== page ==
ATHENS –Despite deep uncertainty over a surge in coronavirus cases and the impact of new variants of the disease, senior European Commission officials on Thursday expressed cautious optimism that European economies will rebound later this year and in 2022.
In its winter interim economic forecasts, the European Union's executive body predicts that growth in the 19 nations using the euro will reach 3.8% this year and next after a 6.8% drop in 2020.
Growth in the wider 27-nation EU is predicted to hit 3.7% this year and 3.9% in 2022 following last year's 6.3% slide.
Greece is expected to have an initially gradual and then accelerating recovery in 2021 and 2022, Paolo Gentiloni, European Commissioner for Economic Affairs, said on Thursday.
Speaking to reporters during a press conference for the presentation of the Commission's winter economic forecasts, Gentiloni said: "We know that Greece suffered a serious contraction in 2020, along with other countries where certain sectors are particularly strong. In the case of Greece, both tourism and the travel industry are very strong sectors."
The Commissioner said the Commission's forecasts see a gradual and then a faster recovery in 2021 and 2022, adding that the 9th enhanced surveillance report on Greece will soon be discussed and his belief that Greek authorities are fully committed to dealing with this crisis to avoid any repercussions on the social level.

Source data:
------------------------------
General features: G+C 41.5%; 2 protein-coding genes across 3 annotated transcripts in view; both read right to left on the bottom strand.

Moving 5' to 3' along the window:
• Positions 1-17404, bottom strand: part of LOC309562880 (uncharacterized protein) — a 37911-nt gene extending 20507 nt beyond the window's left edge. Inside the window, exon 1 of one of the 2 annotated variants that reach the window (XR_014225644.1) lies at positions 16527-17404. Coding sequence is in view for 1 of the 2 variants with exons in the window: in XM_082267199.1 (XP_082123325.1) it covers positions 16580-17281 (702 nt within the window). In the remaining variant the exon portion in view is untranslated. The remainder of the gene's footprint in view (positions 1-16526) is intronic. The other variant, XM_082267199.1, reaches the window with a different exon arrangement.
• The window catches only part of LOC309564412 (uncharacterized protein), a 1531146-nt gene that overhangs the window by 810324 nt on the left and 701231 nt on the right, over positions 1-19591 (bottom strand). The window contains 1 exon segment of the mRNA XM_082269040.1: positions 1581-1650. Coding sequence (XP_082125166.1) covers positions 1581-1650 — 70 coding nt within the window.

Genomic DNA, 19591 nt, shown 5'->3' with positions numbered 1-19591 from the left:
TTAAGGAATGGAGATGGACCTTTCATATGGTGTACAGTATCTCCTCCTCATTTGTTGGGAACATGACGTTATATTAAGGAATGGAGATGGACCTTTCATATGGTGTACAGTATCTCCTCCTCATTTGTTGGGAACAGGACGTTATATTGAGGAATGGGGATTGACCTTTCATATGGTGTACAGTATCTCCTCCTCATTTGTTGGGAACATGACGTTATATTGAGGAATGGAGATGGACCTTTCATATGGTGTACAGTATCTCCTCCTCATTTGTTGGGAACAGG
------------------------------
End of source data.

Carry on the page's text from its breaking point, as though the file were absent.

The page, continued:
Gentiloni said that economic recovery will be uneven among member-states and noted that the winter estimates did not include the possibly very significant positive impact of the NextGenerationEU.
The forecasts hinge on the assumption that coronavirus restrictions will remain tight for most of the first half of this year but ease in late Spring, when most vulnerable people around Europe like the elderly and those with other illnesses are expected to have been vaccinated.
Gentiloni also said that “there is, at last, light at the end of the tunnel.”
Commission Vice-President Valdis Dombrovskis said the prediction “provides real hope at a time of great uncertainty for us all. The solid expected pick-up of growth in the second half of this year shows very clearly that we are turning the corner in overcoming this crisis.”
But Dombrovskis warned that “a strong European response will be crucial to tackle issues such as job losses, a weakened corporate sector and rising inequalities. We will still have a great deal to do to contain the wider socio-economic fallout.”
Gentiloni conceded though that the virus is posing major economic and social challenges. “None of the member states is expected return in 2022 to the growth path projected before the crisis. In 2022, GDP in the EU and the euro-area will remain about 4% below what pre-pandemic forecasts had projected,” he said.
He also noted that much would depend on the way the coronavirus is handled. If restrictions are prolonged, the risk posed by new variants rises and confidence is subdued, "growth in 2021 would remain limited to 2%.” But if vaccines are distributed earlier than expected and halt the spread of COVID-19 then growth might increase by a further 1% of GDP.
Despite the slightly upbeat nature of the new forecasts, the eurozone countries are predicted to lag China and the U.S. in bouncing back from the worst of the pandemic.
A winter wave of coronavirus infections around Europe has meant new restrictions on travel and business activity, although companies in some sectors such as manufacturing have been better able to adjust than services businesses like hotels and restaurants.
On the impact of Britain's departure from the EU with a limited trade agreement, Gentiloni noted that it “implies an output loss of around 0.5 percentage points of GDP until the end of 2022 for the EU, and some 2.2 percentage point loss for the U.K. in the same period.”